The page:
The Mummy of Carlisle, PA and other Scary Halloween Stories

Carlisle Mummy Cradles Bone

A well-preserved Mummy is parading around outside the van. Bone is excited. He wants his photo taken with the fearsome creature. After all, what is a mummy but gauze, skin and bone.

It’s not quite Halloween but I wouldn’t tell that to the folks at the Western RV Village. The campground is packed with people here to celebrate. And it is filled with ghosts and goblins and ghouls, not to mention the mummy, witches and innumerable graveyards.

Halloween is serious business in central Pennsylvania. People decorate for the event like they do for Christmas in other places.

I whined to the campground manager that Peggy and I were missing our annual pumpkin carving contest in Sacramento with my sister Nancy and her husband, Jim. It’s been going on for 20 years. “Why don’t you join the children in their contest,” she suggested. I gracefully declined.

Old Graveyards are key to Halloween stories and Genealogical research. This grave is located in Newville/Big Springs PA. John Brown fought in the Revolutionary War and was the Uncle of my Great, Great, Great Grandmother Mary Brown Mekemson.

We are engaged in a Halloween like activity, however, searching through old graveyards looking for long dead people. My Great, Great, Great Grandmother Mary Brown Mekemson was born near here in the town of Big Springs (now Newville). Her Grandfather, James, arrived in the area in 1750, back when the US was still part of England.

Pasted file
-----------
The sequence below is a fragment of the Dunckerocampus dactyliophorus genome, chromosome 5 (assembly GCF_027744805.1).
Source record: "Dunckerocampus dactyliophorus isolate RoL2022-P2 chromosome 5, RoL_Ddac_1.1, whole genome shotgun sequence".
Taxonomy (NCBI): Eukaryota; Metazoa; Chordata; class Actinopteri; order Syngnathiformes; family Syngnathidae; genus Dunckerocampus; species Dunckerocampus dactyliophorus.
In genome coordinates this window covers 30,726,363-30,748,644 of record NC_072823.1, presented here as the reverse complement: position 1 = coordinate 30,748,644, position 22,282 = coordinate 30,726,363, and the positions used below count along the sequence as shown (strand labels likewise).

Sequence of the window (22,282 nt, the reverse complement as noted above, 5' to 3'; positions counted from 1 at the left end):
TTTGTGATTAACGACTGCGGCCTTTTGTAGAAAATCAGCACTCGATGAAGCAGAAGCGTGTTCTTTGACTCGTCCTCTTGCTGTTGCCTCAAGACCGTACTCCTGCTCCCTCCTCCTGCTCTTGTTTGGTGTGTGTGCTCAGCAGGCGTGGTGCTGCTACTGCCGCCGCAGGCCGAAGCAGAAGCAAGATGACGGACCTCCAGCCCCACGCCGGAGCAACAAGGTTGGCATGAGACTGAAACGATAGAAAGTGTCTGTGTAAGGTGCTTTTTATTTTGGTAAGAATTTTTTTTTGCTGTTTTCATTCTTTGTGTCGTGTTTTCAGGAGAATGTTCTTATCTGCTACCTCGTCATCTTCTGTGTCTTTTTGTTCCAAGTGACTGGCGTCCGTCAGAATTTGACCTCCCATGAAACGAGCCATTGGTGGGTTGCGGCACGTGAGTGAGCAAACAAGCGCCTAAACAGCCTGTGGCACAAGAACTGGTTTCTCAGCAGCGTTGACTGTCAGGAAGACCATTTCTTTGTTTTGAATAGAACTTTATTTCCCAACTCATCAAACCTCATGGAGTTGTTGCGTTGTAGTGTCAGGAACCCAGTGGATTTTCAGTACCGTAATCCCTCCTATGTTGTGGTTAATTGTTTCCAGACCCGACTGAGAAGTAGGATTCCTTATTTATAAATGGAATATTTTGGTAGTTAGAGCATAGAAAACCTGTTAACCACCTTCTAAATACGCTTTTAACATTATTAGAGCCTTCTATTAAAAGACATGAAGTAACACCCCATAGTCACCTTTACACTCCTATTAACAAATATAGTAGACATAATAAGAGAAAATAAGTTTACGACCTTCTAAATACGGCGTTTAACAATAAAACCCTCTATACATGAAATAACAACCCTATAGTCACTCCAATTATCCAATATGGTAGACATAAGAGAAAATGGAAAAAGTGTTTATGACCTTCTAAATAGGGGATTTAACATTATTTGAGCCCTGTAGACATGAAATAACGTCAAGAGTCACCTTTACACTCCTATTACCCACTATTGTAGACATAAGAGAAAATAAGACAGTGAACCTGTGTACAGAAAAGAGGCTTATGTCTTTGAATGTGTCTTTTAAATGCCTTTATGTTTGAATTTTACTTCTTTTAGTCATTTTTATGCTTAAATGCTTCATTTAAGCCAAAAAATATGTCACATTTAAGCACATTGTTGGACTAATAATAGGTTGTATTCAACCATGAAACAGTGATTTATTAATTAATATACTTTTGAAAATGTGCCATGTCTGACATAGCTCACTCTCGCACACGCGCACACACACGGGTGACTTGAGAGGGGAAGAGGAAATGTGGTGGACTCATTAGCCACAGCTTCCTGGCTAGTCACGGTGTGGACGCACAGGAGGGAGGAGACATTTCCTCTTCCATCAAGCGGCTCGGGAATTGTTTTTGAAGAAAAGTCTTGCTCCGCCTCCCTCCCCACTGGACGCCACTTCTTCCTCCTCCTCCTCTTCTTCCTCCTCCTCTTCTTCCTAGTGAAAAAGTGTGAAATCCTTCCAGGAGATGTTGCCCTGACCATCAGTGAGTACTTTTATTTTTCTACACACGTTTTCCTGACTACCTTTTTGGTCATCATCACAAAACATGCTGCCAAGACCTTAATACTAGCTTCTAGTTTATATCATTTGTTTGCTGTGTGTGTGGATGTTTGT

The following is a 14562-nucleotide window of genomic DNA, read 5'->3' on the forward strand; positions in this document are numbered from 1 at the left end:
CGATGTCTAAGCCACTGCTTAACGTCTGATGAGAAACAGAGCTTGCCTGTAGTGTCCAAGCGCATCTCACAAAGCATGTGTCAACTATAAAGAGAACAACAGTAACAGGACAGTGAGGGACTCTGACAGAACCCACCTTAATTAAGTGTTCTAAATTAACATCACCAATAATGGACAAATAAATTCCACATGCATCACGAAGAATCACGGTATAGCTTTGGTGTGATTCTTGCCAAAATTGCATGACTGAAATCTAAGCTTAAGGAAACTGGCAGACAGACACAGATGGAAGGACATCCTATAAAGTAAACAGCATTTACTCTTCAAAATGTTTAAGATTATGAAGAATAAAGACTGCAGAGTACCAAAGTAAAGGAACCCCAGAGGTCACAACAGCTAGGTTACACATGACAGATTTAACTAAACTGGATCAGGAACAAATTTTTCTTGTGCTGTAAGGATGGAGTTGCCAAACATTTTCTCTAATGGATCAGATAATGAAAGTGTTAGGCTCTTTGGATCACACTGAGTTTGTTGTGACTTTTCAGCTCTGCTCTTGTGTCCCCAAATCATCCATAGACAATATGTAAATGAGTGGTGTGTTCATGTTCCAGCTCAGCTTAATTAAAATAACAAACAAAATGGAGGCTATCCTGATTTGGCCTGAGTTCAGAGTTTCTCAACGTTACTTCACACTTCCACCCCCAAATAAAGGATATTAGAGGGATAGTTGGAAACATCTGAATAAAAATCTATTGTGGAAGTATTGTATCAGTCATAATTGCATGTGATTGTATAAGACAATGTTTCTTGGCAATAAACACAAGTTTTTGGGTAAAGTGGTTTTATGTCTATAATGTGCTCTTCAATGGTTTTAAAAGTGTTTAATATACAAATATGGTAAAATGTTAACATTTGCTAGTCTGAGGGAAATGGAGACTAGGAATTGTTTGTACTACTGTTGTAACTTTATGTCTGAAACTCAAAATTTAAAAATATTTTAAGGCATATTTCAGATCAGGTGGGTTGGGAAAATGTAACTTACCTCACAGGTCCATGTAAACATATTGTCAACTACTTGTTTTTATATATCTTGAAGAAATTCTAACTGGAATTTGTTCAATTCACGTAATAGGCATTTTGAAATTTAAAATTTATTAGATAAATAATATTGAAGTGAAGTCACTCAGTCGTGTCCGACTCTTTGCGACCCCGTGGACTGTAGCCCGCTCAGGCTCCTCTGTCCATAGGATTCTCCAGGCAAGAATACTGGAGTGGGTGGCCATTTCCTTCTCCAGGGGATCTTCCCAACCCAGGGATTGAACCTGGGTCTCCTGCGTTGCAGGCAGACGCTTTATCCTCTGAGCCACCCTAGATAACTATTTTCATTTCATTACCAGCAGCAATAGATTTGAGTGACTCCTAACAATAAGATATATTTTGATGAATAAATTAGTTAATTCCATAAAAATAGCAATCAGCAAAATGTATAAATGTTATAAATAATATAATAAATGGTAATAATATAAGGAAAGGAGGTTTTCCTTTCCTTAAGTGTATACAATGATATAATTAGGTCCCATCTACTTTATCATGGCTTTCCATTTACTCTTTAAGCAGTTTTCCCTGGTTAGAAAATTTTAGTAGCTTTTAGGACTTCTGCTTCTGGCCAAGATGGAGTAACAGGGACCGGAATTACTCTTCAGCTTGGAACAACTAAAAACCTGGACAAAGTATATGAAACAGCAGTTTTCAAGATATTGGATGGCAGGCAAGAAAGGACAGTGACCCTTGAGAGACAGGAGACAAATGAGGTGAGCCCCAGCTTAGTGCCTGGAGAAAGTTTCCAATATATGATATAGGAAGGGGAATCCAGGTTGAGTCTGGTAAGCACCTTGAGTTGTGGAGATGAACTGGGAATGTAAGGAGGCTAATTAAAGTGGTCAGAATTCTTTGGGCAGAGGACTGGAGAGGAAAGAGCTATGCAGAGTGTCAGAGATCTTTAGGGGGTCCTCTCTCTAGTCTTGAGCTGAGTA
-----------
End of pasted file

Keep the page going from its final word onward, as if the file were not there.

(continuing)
The Browns trace their lineage back to John Brown, the Scottish Martyr. He was shot down in front of his wife and children in the late 1600s for insisting that Christ, not the King of England, was his Ruler.  His epitaph notes he was “butchered by Clavers and his bloody band, raging most ravenously o’re all the land.”

The early Scottish Presbyterians didn’t think much of Bloody Clavers but they liked their alliteration and poetry.

Legend tells that the Ghost of John Brown visited Clavers to predict his doom the night before he was killed in battle. Revenge and justice.

Ghosts have become big business in modern-day America, in case you haven’t noticed. They are no longer limited to their once a year appearance on Halloween. Having one or more on the premise can mean big bucks. Historic communities that depend on tourist revenue are required to have several.

Next week, in honor of the season, Peggy and I will visit one of the most famous ghost haunts in America, Fort Mifflin, located just outside of Philadelphia. It was the sight of an important battle of the Revolutionary War where 400 men held off the might of the British Navy while George Washington escaped to Valley Forge. Lots of patriots died. It is also the sight of all sorts of spooky business and has been featured on the popular SyFy channel TV show, Ghost Hunters.

More to the point, from my perspective, four Mekemson boys, brothers of my fourth Great Grandpa, Joseph, were involved in the battle. Two were killed saving the flag according to family stories and a flyer distributed by the Fort. One was cut in half by a cannon ball, which anyone would agree is a rather gory end that should justify ghost status. Maybe Uncle Andrew will make an appearance on our visit. I’ll let you know in next week’s blog, “The Mekemson Ghosts of Fort Mifflin.”

Bone whispers in skeleton's ear about upcoming visit to Fort Mifflin.